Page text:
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By Casey Wooten
House Agriculture Committee ranking member Collin Peterson (D-Minn.) said he is “somewhat optimistic” that an upcoming measure to fund the federal government will include some kind of aid for cotton and dairy farmers.
Farm-state lawmakers have been in talks with appropriators about including the language, which would help increase the baseline for cotton and dairy aid programs in the 2018 farm bill as well, Peterson said April 25 to a group of agriculture journalists. Changing the budget baseline for the programs would make it easier to retain the programs over the long term.
“Those are now being debated in the budget ‘cromnibus,’ or whatever they call it, and I’m somewhat optimistic that there’s going to be a fix for both dairy and cotton in that bill,” Peterson said.
The current continuing resolution (CR) to fund the government expires April 28. Lawmakers are crafting a measure that would provide funding until Sept. 30, the end of fiscal year 2017. That bill could include a combination of spending measures for individual departments and agencies, an omnibus, as well as a continuing resolution for other parts of the government. Combined, it is being called a “cromnibus.”
Both the Republican and Democratic leadership said April 25 that a final package could be finished by week’s end.
Lawmakers haven’t released specifics of the legislation, but both Peterson and House Agriculture Committee Chairman Mike Conaway (R-Texas) have said they’re working with appropriators on including the language adjusting the Agriculture Department’s cotton and dairy policy.
“Whether this bill passes or not, I don’t know, but I think we have some chance of getting something in there which will give us a baseline in those areas moving forward,” Peterson said.
Outside groups are working on the language as well.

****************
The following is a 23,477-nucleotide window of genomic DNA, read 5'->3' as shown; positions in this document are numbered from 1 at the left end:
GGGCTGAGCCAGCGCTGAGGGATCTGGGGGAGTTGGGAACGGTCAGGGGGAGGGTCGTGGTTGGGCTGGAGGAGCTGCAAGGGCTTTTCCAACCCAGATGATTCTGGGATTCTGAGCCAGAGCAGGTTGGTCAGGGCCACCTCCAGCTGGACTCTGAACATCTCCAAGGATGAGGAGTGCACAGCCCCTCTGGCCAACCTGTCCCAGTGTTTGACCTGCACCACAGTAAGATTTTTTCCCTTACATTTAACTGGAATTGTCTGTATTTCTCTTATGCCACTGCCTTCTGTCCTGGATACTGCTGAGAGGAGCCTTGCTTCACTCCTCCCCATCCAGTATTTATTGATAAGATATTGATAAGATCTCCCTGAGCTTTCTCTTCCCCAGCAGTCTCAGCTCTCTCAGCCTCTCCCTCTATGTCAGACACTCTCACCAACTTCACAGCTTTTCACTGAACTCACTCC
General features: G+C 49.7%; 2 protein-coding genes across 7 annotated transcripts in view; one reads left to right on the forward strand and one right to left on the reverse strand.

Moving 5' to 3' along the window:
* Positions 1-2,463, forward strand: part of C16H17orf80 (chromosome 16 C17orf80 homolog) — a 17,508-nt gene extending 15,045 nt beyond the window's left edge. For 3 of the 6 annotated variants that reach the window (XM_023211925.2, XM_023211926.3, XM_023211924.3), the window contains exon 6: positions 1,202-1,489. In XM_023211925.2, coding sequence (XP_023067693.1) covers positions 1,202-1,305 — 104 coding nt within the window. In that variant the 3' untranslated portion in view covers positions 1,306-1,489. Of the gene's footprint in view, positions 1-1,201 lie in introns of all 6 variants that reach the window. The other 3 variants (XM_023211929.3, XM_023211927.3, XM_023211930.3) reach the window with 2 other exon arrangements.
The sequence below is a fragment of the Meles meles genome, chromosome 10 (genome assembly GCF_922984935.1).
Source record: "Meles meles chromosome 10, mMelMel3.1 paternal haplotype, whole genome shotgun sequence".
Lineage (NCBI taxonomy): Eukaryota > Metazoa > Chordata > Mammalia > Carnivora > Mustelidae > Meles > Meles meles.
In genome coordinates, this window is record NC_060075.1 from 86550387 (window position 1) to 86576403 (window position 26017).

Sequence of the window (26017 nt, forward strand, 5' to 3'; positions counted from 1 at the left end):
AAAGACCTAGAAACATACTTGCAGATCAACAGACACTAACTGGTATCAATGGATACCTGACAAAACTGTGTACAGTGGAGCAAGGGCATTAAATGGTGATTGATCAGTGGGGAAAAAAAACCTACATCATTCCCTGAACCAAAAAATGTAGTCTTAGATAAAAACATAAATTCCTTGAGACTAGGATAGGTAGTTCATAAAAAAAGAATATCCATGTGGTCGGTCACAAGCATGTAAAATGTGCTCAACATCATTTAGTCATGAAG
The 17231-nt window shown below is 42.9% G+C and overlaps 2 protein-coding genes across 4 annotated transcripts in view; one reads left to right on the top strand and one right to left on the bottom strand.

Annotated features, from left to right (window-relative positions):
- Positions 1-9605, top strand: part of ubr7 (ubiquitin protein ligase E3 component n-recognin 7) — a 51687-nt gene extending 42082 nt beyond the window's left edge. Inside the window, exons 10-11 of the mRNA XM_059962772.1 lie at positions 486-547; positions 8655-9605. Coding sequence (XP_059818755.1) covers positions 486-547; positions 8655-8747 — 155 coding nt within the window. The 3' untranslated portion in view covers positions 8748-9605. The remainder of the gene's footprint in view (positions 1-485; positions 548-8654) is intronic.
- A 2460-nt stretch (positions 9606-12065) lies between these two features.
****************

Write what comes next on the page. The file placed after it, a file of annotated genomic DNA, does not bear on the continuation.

“We can’t get into the details as it’s still a work in progress, but we’re working with members of Congress to look for every legislative opportunity to improve the Dairy Margin Protection Program,” Chris Galen, senior vice president of communications at the National Milk Producers Federation, told Bloomberg BNA in an email.
The 2014 farm bill created the Agriculture Department’s dairy margin protection program (MPP), which serves as insurance for farmers in case profit margins fall below a predetermined threshold. Some farmers have criticized the program, saying that the payments aren’t calculated fairly. Participation in the program’s most comprehensive coverage options have declined since it was implemented.
Peterson singled out the dairy margin program as well, saying he would like to see the bill switch MPP payouts to a monthly basis instead of bimonthly and shift to a five-year enrollment instead of the current one-year program. Peterson also said he’d like changes that raise the “sweet spot” of MPP enrollment from about $6.50 profit per hundred pounds of dairy to about $8 profit per hundred pounds. The minimum level of coverage is $4 per hundred pounds.
Peterson said he’s advocated for the changes to Senate Appropriations Committee ranking member Patrick Leahy (D-Vt.), who represents a dairy-producing state.
“I’m hearing it sounds positive,” Peterson said. “It’s only a couple hundred million dollars. It’s not a huge price tag.”
Potential changes to cotton policy are less clear, but Peterson said that he supported changes to that program as well.
Some cotton farmers have said the USDA income support program created in the 2014 farm bill, the Stacked Income Protection Plan, is inadequate and hasn’t provided the protection intended. The cotton industry has pushed for its crop to be covered in the subsidy programs offered in Title 1 of the farm bill, similar to other commodities.
Conaway, who also spoke to agriculture reporters April 25, did not offer the same optimism about cotton or dairy language in an upcoming funding bill, but said both programs should be addressed “sooner rather than later.”
“It would be terrific if we could get them both done in whatever appropriations work that we’ll be doing, but beyond that, I don’t have any inside knowledge,” Conaway said.
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